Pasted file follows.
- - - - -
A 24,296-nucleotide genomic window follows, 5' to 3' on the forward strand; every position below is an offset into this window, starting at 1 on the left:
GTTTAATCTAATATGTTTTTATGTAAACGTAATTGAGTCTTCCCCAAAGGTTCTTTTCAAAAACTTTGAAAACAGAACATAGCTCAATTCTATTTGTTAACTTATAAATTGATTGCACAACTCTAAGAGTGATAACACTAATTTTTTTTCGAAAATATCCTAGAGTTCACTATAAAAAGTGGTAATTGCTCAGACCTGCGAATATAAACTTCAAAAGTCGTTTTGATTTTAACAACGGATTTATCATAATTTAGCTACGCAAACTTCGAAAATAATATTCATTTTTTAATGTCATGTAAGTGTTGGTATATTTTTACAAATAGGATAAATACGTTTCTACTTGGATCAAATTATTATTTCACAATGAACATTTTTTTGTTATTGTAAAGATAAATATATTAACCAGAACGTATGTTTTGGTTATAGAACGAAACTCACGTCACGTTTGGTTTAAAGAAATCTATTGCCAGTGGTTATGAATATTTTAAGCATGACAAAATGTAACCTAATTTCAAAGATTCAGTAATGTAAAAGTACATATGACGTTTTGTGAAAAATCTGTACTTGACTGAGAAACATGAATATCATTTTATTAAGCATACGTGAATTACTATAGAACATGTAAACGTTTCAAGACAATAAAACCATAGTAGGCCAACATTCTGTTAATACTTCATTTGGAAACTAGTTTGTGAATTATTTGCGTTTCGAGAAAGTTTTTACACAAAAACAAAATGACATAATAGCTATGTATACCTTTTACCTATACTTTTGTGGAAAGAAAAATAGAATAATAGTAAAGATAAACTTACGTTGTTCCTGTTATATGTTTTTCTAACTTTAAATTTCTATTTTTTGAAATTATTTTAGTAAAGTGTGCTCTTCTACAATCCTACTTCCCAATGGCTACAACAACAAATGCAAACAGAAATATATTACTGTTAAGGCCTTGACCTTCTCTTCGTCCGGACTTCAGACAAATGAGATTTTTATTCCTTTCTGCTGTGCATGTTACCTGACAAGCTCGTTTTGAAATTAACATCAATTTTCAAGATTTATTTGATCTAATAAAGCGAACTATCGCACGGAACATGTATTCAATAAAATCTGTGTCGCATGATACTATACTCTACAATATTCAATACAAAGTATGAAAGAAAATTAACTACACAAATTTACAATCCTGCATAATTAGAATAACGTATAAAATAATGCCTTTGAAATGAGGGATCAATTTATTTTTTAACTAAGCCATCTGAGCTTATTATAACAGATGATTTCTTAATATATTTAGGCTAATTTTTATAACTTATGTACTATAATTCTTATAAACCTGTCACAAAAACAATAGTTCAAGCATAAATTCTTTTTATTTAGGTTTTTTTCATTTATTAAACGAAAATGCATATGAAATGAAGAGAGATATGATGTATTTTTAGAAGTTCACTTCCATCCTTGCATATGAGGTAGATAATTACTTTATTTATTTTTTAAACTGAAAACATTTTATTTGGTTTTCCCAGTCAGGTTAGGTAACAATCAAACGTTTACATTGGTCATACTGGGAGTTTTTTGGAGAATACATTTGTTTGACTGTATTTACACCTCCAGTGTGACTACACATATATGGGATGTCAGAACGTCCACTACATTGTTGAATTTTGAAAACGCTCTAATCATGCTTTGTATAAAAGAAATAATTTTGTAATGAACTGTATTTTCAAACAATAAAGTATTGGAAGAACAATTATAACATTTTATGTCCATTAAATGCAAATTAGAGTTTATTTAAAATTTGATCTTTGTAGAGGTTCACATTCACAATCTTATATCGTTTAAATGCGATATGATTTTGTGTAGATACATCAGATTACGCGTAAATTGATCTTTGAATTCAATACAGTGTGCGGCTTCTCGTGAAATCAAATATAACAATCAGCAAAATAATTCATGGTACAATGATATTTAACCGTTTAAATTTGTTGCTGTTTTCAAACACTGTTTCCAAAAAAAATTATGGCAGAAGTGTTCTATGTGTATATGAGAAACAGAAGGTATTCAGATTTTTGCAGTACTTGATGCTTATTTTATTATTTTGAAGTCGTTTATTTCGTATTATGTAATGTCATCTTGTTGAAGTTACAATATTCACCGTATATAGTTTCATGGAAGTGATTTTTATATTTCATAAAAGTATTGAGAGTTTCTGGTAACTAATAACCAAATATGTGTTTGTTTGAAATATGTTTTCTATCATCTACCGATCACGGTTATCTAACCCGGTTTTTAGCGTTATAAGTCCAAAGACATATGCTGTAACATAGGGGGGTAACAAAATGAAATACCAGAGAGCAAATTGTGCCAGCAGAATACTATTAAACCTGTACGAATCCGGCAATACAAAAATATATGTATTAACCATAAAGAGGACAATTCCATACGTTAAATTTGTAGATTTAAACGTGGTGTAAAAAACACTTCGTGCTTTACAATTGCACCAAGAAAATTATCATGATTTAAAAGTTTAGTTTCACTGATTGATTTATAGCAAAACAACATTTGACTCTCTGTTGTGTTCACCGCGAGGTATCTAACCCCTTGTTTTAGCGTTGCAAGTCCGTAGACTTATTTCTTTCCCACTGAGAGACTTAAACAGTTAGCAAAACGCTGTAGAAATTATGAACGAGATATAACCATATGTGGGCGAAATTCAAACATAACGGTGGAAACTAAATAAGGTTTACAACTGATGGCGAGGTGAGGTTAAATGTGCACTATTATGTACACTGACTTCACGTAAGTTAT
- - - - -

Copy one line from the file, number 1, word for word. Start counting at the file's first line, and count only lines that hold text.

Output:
A 24,296-nucleotide genomic window follows, 5' to 3' on the forward strand; every position below is an offset into this window, starting at 1 on the left: